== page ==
05:00: Atlantic Star, container ship, arrives at Fairview Cove from Liverpool, England
06:00: CMA CGM Thames, container ship, sails from Pier 41 for New York
06:00: RHL Agilitas, container ship, arrives at Pier 42 from New York
06:00: Oceanex Sanderling, ro-ro container, arrives at HalTerm from St. John’s
15:30: Atlantic Star sails for New York
21:30: RHL Agilitas, sails for Kingston, Jamaica
District 13 Councillor Matt Whitman is notorious for blocking people on Twitter. I am one of his constituents and I too am blocked. Whitman has frequently said that he is not required to have a social media account, and that constituents have other avenues to contact him. He has referred to phone calls and emails as “mandatory” and says he replies to those.
I decided to put that to the test.
Since I can’t follow Whitman on Twitter, I wanted to see how else I could find out what he was up to in the district, and I detailed the results in a Twitter thread you can read here.
The short version: the most recent newsletter on Whitman’s website dates from October 2017, and on his website he says the best way to learn about his activities is from Halifax.ca (16-month old newsletter) or Twitter (blocked). I went down the rabbit hole of Whitman websites (HP Matt Whitman, Your Friend Matt Whitman, Mat Whitman, Matt Whitman HRM 13… and on and on and on) without finding any useful information.
On one of the sites Whitman referred to himself as managing the Volunteer Association of Nova Scotia, which has never been registered with Joint Stocks or CRA, and whose website (since deleted) was facebook.com/whitman2020.
So, since email is mandatory, I emailed and asked about the Volunteer Association of Nova Scotia. No reply.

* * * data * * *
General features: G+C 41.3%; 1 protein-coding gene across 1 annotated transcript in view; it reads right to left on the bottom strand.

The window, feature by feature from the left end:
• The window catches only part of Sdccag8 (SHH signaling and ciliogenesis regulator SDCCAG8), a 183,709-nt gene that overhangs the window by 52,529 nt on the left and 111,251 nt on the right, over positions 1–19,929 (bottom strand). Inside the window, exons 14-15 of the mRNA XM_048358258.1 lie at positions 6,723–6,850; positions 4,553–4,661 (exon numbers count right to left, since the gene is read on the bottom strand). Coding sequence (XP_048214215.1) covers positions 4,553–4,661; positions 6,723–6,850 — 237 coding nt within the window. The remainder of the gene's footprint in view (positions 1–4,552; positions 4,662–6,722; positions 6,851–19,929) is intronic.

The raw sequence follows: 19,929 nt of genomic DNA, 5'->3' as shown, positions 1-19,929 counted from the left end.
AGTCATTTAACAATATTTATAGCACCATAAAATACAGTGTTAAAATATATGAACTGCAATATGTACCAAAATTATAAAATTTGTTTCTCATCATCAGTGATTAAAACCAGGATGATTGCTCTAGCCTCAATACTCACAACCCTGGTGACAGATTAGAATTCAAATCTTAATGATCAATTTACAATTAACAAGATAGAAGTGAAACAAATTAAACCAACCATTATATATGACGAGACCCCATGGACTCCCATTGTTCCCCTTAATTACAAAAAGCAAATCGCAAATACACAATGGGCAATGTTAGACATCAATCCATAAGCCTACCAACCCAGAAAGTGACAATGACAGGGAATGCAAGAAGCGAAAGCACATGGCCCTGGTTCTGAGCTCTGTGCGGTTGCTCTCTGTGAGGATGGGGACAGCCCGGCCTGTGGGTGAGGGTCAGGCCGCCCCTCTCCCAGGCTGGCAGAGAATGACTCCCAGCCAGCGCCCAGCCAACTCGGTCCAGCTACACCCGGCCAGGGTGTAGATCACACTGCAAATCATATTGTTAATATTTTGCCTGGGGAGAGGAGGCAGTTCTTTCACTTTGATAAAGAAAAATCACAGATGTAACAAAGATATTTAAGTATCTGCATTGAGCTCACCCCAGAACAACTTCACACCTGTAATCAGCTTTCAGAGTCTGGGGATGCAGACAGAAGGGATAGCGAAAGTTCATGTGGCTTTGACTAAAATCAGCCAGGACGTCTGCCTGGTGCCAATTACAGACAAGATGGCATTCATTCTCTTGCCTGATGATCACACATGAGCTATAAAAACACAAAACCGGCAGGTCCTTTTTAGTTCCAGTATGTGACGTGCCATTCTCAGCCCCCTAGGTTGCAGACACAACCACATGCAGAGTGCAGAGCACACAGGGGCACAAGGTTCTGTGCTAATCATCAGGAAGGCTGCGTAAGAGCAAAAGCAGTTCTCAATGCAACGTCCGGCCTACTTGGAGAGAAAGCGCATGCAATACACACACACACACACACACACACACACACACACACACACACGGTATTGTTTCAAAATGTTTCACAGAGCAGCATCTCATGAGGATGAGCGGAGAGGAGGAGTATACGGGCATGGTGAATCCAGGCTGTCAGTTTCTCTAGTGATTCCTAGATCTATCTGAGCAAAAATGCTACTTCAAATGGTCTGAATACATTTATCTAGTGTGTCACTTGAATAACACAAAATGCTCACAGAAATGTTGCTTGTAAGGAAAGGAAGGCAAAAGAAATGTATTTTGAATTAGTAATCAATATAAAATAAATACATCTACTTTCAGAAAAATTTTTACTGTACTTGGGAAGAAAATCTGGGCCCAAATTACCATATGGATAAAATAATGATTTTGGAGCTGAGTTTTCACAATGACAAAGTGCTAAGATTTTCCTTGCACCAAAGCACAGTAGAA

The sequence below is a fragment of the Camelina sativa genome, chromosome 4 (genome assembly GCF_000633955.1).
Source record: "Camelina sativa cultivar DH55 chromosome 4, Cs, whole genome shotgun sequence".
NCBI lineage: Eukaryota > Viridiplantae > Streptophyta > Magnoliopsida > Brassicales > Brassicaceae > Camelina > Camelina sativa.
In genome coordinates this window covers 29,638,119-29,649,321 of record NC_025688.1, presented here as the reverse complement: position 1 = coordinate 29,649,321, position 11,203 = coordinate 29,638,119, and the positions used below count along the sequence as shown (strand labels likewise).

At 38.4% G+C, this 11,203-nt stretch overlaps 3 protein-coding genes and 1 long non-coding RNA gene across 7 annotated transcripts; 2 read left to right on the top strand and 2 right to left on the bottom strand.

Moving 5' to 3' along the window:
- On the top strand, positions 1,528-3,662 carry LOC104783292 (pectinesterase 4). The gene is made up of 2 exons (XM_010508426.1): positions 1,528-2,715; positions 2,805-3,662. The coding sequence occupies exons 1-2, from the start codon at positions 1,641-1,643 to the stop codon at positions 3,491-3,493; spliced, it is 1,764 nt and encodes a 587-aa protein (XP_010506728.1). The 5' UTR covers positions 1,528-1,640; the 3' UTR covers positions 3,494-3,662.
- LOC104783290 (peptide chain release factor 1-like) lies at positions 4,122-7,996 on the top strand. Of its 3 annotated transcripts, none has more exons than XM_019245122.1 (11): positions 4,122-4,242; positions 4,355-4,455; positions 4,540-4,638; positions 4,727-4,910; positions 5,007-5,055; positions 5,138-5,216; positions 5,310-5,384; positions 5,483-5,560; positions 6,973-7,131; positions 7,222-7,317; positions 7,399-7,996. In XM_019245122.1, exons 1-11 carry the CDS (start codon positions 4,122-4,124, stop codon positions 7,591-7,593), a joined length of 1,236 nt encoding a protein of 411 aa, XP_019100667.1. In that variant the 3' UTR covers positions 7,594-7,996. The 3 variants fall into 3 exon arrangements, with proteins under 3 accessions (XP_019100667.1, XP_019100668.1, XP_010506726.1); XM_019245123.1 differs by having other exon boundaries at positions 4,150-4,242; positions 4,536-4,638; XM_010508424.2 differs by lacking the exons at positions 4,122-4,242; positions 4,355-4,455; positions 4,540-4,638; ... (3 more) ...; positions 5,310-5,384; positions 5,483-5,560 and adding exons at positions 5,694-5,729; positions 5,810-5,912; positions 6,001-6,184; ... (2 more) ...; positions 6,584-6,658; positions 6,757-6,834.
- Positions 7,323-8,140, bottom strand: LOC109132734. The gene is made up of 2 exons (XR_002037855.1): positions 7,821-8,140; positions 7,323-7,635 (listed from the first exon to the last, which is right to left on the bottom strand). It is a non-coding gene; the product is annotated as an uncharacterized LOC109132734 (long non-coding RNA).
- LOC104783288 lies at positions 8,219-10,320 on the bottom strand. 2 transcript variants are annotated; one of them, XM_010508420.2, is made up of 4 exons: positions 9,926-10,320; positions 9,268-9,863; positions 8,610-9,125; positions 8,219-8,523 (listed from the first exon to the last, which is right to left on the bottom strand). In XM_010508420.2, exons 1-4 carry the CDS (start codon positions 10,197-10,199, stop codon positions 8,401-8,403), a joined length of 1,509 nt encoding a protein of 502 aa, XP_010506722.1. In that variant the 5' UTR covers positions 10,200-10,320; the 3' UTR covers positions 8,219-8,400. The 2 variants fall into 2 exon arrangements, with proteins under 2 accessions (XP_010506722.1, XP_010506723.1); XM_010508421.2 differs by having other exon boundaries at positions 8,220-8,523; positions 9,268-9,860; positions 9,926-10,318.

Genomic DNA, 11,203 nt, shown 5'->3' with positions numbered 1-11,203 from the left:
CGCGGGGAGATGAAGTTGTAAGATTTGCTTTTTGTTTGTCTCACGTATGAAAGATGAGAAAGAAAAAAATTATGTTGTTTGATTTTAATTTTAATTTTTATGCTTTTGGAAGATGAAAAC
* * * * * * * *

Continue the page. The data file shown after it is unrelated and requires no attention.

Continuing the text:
I tried again:
I’ve followed the budget discussions with interest and I am appalled at the suggestion to cut library funding. When we served on the library board together you consistently took positions in favour of supporting the library and I hope that continues at council. I would much rather see a minor increase in my property tax than a cut to library services and I hope you see things the same way.
I also want to follow up on my email from last week.
You’ve said repeatedly that it’s OK to block people on social media because it’s not mandatory, and that you pride yourself on replying to all emails and phone calls from constituents.
Last week, I emailed to ask for some information about the Volunteer Association of Nova Scotia, because one of your Facebook pages said you were managing it. I did not hear back from you. It does appear that the VANS Facebook page (facebook.com/whitman2020) has been removed. If I have that wrong, please let me know. I am still curious about the organization though. Does it still exist? Did you cease your role as manager?
More generally, many councillors post their daily schedules on Twitter. I don’t know if you do that because I am blocked. Is there any way to find out about your activities representing our district? Public meetings? Meet and greets? Is there an email list I can sign up for? A place to get recent newsletters? A Facebook page devoted to your activities as councillor (ie not one described as “personal and partisan”)?
Finally, I am told that people in the district (and some out of it) received a print newsletter from you last week. I have not received one, but I’d love to get a copy. My mailing address is…
And I got (or at least was copied on) an answer!
Nadine pls mail a newsletter to the resident below
I followed up, in one final attempt to get a reply:
Thank you. Do I take this to mean there is a zero percent chance of getting answers to any of my other basic questions, like how, besides Twitter, I can find out about your activities in the district?Phil
I suspect I will be waiting a long time for a reply.